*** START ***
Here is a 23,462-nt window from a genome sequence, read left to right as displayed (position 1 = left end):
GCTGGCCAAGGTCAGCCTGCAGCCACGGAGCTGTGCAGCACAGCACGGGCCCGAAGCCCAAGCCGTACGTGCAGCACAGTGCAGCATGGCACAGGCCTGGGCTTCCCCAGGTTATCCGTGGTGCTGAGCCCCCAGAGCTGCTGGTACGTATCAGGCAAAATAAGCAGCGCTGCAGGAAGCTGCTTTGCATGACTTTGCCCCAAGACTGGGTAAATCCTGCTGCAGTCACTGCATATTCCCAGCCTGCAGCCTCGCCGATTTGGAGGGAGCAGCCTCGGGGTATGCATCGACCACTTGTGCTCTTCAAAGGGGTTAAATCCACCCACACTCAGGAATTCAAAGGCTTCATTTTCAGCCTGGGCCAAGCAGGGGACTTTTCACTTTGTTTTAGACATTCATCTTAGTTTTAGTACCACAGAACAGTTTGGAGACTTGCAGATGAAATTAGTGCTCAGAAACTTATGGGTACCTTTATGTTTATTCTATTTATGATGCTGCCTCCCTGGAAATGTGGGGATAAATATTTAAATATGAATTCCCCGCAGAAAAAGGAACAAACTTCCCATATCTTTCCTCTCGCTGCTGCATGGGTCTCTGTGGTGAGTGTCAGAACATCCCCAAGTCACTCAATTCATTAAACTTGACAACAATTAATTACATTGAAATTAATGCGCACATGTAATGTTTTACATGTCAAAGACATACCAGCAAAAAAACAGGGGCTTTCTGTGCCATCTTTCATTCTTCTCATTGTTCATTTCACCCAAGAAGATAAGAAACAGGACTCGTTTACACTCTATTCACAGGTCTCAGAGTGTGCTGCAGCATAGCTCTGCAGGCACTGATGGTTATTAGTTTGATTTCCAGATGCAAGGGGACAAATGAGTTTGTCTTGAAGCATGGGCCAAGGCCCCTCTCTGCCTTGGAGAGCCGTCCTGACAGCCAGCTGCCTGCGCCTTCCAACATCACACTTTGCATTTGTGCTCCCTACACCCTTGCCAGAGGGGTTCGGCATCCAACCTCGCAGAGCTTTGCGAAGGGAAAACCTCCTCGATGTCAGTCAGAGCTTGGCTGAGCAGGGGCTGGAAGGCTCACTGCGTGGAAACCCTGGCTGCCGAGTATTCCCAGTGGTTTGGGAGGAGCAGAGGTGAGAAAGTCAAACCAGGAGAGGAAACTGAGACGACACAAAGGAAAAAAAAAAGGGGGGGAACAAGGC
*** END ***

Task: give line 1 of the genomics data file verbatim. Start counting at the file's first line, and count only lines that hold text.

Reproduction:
Here is a 23,462-nt window from a genome sequence, read left to right as displayed (position 1 = left end):